Undercover economist Tim Harford decries data visualisation dazzle

Misinformation can be beautiful. Tim Harford (pictured), author of The Undercover Economist book series and presenter of Radio 4’s statistics More or Less programme, says 200 years of statistical science should not be cast aside for the blandishments of big data.

Harford, a senior columnist at the Financial Times, cautioned delegates at Teradata’s recent Universe conference in Prague against falling too easily for the “dazzle” of data visualisation. While infographics enthusiasts, such as David McCandless, posit that information is beautiful, Harford encourages his readers and listeners to dig beneath the surface.

His Prague talk took its inspiration from the zebra-like dazzle camouflage applied to allied ships in the First World War to evade torpedo attack from German submarines. Data visualisation often functions like that, he contends.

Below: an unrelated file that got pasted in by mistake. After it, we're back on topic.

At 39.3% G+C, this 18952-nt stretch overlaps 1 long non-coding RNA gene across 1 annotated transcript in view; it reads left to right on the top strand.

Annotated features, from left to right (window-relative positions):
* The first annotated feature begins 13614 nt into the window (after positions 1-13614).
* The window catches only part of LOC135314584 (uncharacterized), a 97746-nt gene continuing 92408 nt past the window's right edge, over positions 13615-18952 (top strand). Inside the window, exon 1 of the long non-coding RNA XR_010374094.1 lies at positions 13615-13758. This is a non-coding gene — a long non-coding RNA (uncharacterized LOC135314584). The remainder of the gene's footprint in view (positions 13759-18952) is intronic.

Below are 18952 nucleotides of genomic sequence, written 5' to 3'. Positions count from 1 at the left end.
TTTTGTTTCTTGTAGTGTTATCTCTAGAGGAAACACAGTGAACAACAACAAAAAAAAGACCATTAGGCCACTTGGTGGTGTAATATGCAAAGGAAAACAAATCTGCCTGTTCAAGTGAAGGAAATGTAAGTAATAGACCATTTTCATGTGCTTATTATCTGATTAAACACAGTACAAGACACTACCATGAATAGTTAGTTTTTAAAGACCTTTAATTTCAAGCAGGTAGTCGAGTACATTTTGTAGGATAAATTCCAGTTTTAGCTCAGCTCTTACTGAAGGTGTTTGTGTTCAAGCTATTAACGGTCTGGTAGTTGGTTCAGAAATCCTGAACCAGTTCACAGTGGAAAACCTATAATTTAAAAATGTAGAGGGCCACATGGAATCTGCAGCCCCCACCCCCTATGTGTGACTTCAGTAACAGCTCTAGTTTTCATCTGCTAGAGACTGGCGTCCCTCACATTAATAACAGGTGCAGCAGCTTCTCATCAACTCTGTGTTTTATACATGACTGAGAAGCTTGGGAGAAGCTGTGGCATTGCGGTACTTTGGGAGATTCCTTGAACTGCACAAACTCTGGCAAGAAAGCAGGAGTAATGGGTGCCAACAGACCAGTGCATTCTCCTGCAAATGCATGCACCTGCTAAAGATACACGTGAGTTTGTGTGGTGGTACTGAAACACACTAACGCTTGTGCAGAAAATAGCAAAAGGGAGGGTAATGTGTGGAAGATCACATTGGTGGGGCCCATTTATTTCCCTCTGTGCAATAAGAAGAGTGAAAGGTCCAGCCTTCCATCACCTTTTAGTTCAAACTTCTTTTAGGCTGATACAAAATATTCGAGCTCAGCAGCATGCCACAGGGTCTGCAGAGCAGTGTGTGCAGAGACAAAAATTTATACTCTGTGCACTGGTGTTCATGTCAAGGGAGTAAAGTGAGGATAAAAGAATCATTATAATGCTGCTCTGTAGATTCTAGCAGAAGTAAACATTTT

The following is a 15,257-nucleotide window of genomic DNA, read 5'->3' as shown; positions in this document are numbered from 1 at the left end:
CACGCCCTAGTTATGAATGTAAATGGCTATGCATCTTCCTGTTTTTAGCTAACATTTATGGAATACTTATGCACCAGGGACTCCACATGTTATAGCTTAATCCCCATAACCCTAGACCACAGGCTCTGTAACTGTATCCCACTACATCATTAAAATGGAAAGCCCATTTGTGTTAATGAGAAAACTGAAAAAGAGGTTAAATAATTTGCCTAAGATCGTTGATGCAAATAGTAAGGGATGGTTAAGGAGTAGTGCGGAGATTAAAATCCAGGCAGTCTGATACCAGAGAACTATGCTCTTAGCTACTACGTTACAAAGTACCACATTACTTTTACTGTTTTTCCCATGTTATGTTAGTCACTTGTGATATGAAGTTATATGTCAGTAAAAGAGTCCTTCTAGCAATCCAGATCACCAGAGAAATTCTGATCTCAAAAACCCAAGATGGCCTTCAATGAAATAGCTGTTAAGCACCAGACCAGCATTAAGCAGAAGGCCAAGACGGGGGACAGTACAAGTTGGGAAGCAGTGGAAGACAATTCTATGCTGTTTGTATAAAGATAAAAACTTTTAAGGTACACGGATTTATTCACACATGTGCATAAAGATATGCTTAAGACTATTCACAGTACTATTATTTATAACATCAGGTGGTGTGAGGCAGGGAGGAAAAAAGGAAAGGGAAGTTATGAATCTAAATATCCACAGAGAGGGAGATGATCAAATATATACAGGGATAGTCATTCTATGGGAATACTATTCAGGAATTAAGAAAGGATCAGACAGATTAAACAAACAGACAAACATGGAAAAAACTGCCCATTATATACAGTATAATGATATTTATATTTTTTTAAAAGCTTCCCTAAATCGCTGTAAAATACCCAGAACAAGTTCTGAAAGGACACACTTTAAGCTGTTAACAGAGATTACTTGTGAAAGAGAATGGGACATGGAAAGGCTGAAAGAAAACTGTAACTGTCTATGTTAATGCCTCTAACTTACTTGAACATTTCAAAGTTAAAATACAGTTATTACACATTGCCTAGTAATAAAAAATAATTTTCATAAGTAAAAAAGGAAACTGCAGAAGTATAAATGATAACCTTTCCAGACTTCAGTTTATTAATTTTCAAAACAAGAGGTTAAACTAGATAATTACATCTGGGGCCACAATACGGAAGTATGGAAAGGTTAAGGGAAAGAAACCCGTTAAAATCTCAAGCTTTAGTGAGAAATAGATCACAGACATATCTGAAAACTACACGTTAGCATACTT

Harford, the son of a long-time reader of Computer Weekly, advises IT leaders to step back and think hard about the purposes of the data collection and analysis projects they undertake.

“It’s slightly presumptuous of me to suggest an answer here,” he says. “But what I’d say is one should treat this kind of analysis as an experiment. What are you trying to learn? What are the costs if the project doesn’t achieve what you are hoping for? And what are the benefits if it does succeed?

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